“Operation Ore”: "A huge miscarriage of justice"?
In 2001, the British police launched “Operation Ore”, hailed as a ground-breaking opportunity to catch individuals, who had paid for and accessed child pornography via the internet. With a possible 7,000 plus British suspects on the database, it is little wonder that the operation was perceived to have huge criminological and technological potential, not least in the fight against transnational pornography.
However, over the last two years, criticisms have been raised, particularly in relation to the validity of the evidence available. Although, the database could only be accessed by supplying credit card details, in many cases there appears to be little or no proof that the card owner was responsible. Such concerns are due to be heard before a judge at the Court of Appeal who will decide whether or not the test case of Anthony O’ Shea should be given a full hearing.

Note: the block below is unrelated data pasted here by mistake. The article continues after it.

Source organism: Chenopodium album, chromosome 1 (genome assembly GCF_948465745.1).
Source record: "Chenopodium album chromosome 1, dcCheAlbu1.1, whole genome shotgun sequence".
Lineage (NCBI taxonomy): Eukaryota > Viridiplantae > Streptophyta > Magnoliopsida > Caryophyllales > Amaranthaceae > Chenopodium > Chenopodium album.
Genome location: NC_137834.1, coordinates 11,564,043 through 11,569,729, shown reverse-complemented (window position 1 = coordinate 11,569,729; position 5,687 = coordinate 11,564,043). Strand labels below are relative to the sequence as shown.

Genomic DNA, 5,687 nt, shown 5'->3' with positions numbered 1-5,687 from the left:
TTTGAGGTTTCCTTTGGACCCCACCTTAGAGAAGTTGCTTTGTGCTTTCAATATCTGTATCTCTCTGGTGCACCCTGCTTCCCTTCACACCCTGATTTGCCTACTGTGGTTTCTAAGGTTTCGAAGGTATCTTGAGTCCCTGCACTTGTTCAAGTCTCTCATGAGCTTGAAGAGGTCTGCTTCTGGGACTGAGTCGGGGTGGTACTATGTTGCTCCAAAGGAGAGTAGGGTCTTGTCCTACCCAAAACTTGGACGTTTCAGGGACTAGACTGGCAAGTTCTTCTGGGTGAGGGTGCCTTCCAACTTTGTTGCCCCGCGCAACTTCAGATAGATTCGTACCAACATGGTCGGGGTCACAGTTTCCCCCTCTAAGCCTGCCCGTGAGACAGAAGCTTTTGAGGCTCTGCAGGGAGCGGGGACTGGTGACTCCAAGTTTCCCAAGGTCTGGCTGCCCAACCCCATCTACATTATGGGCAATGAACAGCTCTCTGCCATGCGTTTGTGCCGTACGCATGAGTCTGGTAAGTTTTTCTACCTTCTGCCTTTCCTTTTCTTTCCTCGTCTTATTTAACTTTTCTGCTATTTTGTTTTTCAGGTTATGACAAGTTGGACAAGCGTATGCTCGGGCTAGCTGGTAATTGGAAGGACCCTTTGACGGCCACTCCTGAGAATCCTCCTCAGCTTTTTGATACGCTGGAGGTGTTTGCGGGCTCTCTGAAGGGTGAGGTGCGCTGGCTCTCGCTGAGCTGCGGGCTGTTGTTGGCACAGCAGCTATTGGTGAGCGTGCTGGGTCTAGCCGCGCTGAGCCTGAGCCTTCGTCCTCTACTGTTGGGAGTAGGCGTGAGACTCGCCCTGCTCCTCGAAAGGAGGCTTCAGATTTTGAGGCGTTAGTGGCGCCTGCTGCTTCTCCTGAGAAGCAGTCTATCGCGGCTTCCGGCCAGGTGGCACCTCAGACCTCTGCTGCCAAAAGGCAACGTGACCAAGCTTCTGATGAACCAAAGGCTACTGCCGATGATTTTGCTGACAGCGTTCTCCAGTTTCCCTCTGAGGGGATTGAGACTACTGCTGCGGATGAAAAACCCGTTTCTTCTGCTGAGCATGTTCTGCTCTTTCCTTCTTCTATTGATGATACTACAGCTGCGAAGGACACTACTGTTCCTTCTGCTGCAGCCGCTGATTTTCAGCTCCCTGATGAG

Child abuse is understandably an emotive subject, and a perennial favourite folk devil for the media. If Mr O’Shea’s appeal is successful, this could arguably open the way for many of the others convicted. Whether success in the courts is enough to remove the label of child abuser from the individuals caught up in “Operation Ore” remains to be seen.
Chas Critcher on Moral Panic Analysis: Past, Present and Future
What a complex situation. If Operation Ore yields false leads it is only a distraction for law enforcement. I wonder how that finding would impact the panic response from the public or law enforcement? Thanks for an interesting post.